Henry C. Kelly Papers
Collection Scope and Content Summary
The strength of the papers is the documentation of Kelly's professional career at TCU. The collection documents Kelly's scholarly activities, especially in the areas of researching and teaching. The papers reflect Kelly's dedication to TCU and to the field of chemistry. Roughly a quarter of the papers consist of course materials, including tests and notes from courses taught at TCU. Another quarter consists of grant-related proposals and research. This material includes a list of the internal and external grants Kelly received while at TCU. A third quarter is made up of materials related to TCU's Honors Program, including correspondence regarding Kelly's directorship, Honors Day activities, and senior research theses. Remaining items relate to Kelly's other academic endeavors and university service. They include Kelly's vitae, academic reviews, campus talks and dedications, departmental service, and recognitions.
- Creation: 1964-2004
- Kelly, Henry C. (Person)
Conditions Governing Access
Collection is open for research.
Henry C. (Jim) Kelly is a New England native. He was born and raised in Rhode Island and received his Bachelor of Science degree from Bates College, Lewiston, Maine. He worked as an analytical and research chemist for 6 years at Metal Hydrides, Inc. Beverly, Massachusetts during which time he also took several courses in the Evening Graduate School of Northeastern University in Boston. He left industry in 1958 to enter Brown University where he received the PhD degree in 1961 and stayed for a one year appointment as Instructor in' Chemistry. After returning to industry for two years, he accepted appointment to the chemistry faculty at TCU where he served from 1964 to his retirement in 1998.
At TCU, Kelly developed and taught an Honors course in freshman chemistry as well as courses in Inorganic Chemistry, Chemical Kinetics, and Special Topics at the advanced undergraduate and graduate levels. His research has been focused on the kinetics and mechanism of selected chemical reactions many of which have involved boron-hydrogen compounds. Central to this has been the direction of research of graduate students working toward masters (MS) and doctoral (PhD) degrees, as well as that of a number of post doctoral fellows and several undergraduate chemistry majors.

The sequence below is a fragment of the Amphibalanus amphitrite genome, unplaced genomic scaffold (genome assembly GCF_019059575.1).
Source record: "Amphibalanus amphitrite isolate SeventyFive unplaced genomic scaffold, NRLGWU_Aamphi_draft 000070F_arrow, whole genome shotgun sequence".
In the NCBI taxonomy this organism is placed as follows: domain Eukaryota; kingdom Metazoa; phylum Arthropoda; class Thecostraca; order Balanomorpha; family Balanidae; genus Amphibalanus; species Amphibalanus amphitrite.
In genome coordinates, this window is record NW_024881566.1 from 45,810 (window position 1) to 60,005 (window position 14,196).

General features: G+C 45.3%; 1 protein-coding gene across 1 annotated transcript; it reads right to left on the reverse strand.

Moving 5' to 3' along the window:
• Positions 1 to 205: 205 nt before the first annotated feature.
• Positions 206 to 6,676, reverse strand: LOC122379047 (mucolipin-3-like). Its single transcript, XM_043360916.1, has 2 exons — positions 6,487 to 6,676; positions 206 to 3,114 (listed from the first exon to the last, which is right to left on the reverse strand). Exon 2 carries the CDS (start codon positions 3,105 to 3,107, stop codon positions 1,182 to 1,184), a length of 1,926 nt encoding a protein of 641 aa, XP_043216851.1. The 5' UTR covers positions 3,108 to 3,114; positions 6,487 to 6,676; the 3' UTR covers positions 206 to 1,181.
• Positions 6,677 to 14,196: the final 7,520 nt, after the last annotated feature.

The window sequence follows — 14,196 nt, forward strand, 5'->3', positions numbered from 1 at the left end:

Some high points in his career were derived from sabbatical leaves of absence. The first, in 1973, at the University of Newcastle-upon-Tyne, England, resulted in many subsequent years of collaborative research in model enzyme chemistry, a joint NATO grant, and student exchange at the undergraduate and post doctoral levels. Later sabbaticals at the University of Kent, Canterbury, England, and Mount Alison University, Sackville, Canada, were devoted to studies of the inclusion of small molecules and ions into cyclodextrin (carbohydrate ring) compounds. He has received many research grants, has numerous publications, and is the author of a patent for the preparation of high purity silicon. He has presented seminars and participated in conferences both nationally and internationally. Jim has also had other recognition and was honored by being named TCU Honors Professor in 1975.
During the early 1990s, Jim became a member of a group involved in faculty-student exchange at the Universidad de las Americas (UDLA) in Puebla, Mexico and, in 1993, taught a brief summer course at UDLA on subjects related to research interests. This led, in part, to two UDLA undergraduates coming to TCU for graduate study in chemistry.
In addition to an active research and teaching career, Kelly was also involved in university and other professional service. Several examples include chairing the Science Division of Add Ran College, serving as member and, later, chair of the Faculty Senate, and as a member and chair of the Honors Council. In 1994, he chaired the Southwest Regional Meeting of the American Chemical Society held in Fort Worth. He served as Director of the TCU Honors Program from 1981 to 1988 and as Department Chair in Chemistry from 1989 to 1995. In 1998 he became Professor Emeritus.
- Jim Kelly
2.25 Linear feet
Language of Materials
Gift from Jim Kelly, 2009.
- Guide to the Henry C. Kelly Papers
- Compiled by Jensen Branscombe
- November 2009
- Language of description
- Script of description
- Code for undetermined script